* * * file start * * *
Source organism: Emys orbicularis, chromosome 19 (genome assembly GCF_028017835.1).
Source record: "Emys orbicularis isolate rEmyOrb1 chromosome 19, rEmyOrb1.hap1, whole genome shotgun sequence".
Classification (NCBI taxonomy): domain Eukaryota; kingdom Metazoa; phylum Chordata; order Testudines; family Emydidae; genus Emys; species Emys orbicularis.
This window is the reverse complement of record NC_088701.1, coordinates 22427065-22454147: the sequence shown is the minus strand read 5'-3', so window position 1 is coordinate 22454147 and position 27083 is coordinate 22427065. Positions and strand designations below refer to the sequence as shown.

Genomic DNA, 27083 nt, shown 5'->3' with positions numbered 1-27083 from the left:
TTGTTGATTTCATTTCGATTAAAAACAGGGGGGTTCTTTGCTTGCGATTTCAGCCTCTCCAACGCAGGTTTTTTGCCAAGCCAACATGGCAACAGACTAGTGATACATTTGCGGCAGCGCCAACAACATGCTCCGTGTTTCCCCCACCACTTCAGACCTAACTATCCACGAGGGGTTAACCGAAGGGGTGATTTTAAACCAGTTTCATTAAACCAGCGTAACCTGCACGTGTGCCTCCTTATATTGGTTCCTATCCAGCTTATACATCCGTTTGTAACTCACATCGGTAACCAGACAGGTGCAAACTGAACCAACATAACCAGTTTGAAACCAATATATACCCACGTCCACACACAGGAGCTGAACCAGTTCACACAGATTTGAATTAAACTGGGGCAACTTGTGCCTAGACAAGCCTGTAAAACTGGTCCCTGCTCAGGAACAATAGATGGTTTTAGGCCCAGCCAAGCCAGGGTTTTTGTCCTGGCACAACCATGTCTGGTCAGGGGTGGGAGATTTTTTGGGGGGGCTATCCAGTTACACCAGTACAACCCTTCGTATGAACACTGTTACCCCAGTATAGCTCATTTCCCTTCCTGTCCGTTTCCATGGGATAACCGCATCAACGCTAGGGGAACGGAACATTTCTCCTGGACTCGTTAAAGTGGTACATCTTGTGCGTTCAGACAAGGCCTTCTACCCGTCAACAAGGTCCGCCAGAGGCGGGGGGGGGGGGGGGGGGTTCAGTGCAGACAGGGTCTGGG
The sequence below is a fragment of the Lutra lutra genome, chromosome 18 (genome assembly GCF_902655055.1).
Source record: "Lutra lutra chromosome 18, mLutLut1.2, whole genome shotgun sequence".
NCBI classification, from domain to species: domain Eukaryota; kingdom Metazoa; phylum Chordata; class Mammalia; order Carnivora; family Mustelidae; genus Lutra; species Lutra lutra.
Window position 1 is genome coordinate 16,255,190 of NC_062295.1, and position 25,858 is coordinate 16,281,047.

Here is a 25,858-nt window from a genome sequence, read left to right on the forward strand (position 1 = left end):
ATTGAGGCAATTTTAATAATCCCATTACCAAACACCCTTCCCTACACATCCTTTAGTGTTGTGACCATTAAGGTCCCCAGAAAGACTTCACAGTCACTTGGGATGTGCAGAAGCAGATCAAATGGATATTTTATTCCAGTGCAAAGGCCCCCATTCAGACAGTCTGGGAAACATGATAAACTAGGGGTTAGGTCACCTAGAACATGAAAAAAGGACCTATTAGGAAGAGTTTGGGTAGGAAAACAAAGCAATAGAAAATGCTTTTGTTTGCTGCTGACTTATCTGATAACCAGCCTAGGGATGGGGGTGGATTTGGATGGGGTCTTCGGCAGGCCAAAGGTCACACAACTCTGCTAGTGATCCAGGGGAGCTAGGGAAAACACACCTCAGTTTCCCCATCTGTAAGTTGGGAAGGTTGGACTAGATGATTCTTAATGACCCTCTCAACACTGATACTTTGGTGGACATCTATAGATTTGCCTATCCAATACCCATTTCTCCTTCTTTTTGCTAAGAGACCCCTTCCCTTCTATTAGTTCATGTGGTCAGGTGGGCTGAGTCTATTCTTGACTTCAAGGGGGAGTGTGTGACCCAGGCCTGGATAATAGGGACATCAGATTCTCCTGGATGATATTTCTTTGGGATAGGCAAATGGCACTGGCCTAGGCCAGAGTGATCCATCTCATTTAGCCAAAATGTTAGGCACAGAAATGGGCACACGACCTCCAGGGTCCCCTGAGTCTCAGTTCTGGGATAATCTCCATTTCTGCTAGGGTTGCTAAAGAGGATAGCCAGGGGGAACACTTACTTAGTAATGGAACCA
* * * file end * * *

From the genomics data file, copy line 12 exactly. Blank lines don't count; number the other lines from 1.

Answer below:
ATTGAGGCAATTTTAATAATCCCATTACCAAACACCCTTCCCTACACATCCTTTAGTGTTGTGACCATTAAGGTCCCCAGAAAGACTTCACAGTCACTTGGGATGTGCAGAAGCAGATCAAATGGATATTTTATTCCAGTGCAAAGGCCCCCATTCAGACAGTCTGGGAAACATGATAAACTAGGGGTTAGGTCACCTAGAACATGAAAAAAGGACCTATTAGGAAGAGTTTGGGTAGGAAAACAAAGCAATAGAAAATGCTTTTGTTTGCTGCTGACTTATCTGATAACCAGCCTAGGGATGGGGGTGGATTTGGATGGGGTCTTCGGCAGGCCAAAGGTCACACAACTCTGCTAGTGATCCAGGGGAGCTAGGGAAAACACACCTCAGTTTCCCCATCTGTAAGTTGGGAAGGTTGGACTAGATGATTCTTAATGACCCTCTCAACACTGATACTTTGGTGGACATCTATAGATTTGCCTATCCAATACCCATTTCTCCTTCTTTTTGCTAAGAGACCCCTTCCCTTCTATTAGTTCATGTGGTCAGGTGGGCTGAGTCTATTCTTGACTTCAAGGGGGAGTGTGTGACCCAGGCCTGGATAATAGGGACATCAGATTCTCCTGGATGATATTTCTTTGGGATAGGCAAATGGCACTGGCCTAGGCCAGAGTGATCCATCTCATTTAGCCAAAATGTTAGGCACAGAAATGGGCACACGACCTCCAGGGTCCCCTGAGTCTCAGTTCTGGGATAATCTCCATTTCTGCTAGGGTTGCTAAAGAGGATAGCCAGGGGGAACACTTACTTAGTAATGGAACCA